Document type: 
Conference presentation

The GameCreator: Self-Created Mobile Games on the Internet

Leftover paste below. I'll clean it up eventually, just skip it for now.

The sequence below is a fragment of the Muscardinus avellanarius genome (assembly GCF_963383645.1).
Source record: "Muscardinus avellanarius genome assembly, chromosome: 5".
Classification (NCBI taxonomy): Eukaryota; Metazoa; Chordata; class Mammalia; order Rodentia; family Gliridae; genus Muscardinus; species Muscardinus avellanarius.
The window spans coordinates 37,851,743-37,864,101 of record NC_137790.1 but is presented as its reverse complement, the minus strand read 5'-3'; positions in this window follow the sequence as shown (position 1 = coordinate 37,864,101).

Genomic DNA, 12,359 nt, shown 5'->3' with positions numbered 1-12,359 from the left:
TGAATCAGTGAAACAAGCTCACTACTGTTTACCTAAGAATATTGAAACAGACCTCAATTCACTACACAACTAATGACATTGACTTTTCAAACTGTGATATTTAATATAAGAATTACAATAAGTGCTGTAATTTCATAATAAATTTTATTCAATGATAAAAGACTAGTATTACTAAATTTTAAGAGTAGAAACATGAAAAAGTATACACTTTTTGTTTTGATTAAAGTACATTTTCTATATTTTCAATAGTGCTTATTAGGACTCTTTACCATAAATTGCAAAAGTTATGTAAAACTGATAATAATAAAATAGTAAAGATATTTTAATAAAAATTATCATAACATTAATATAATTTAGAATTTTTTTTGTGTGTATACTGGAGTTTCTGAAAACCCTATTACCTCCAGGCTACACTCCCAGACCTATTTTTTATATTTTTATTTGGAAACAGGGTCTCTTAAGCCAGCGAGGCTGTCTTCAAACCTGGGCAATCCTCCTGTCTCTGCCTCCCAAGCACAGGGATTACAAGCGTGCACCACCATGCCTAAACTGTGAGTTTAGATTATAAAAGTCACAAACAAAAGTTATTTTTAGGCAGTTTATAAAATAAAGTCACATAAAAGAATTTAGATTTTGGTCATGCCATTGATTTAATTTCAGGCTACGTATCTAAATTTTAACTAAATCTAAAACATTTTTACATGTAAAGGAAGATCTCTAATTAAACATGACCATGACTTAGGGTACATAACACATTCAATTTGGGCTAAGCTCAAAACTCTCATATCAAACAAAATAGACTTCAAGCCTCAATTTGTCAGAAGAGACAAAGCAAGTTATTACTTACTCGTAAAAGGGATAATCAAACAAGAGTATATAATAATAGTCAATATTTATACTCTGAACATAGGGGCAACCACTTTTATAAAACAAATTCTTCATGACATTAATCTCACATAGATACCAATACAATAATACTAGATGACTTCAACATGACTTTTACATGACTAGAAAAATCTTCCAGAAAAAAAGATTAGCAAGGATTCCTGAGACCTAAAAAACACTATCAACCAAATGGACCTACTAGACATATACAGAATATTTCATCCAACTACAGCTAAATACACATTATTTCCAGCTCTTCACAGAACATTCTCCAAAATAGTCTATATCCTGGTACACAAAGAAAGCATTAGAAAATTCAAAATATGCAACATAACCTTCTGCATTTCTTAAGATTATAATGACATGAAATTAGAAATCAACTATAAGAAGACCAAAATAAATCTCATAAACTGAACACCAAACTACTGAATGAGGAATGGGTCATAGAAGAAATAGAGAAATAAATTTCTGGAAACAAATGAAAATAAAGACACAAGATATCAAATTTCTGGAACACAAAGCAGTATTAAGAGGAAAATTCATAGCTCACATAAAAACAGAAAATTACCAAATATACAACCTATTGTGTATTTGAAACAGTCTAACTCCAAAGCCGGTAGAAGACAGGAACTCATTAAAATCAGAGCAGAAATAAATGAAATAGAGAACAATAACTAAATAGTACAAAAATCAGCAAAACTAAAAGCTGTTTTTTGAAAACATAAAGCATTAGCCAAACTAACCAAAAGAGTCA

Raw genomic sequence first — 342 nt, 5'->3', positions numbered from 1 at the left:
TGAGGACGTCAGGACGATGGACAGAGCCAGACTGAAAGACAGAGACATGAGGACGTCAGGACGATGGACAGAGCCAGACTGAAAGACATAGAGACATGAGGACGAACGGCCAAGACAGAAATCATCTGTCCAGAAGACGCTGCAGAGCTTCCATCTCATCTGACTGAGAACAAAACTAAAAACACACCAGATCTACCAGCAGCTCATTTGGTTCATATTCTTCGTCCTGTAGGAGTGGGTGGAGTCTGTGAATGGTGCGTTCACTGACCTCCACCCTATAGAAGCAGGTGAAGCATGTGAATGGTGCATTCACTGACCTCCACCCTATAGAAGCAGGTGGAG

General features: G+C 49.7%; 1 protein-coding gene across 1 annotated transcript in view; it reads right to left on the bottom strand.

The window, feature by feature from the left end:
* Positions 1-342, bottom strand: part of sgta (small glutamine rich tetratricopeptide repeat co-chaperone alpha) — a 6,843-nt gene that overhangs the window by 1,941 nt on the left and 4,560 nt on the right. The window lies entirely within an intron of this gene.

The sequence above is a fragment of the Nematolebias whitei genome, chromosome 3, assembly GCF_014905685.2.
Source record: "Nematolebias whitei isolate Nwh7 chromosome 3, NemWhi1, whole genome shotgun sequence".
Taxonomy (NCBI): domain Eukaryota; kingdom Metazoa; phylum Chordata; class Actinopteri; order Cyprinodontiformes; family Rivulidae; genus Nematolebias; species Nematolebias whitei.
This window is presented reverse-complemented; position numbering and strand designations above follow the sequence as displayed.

Date created: 
2005-05-30
Abstract: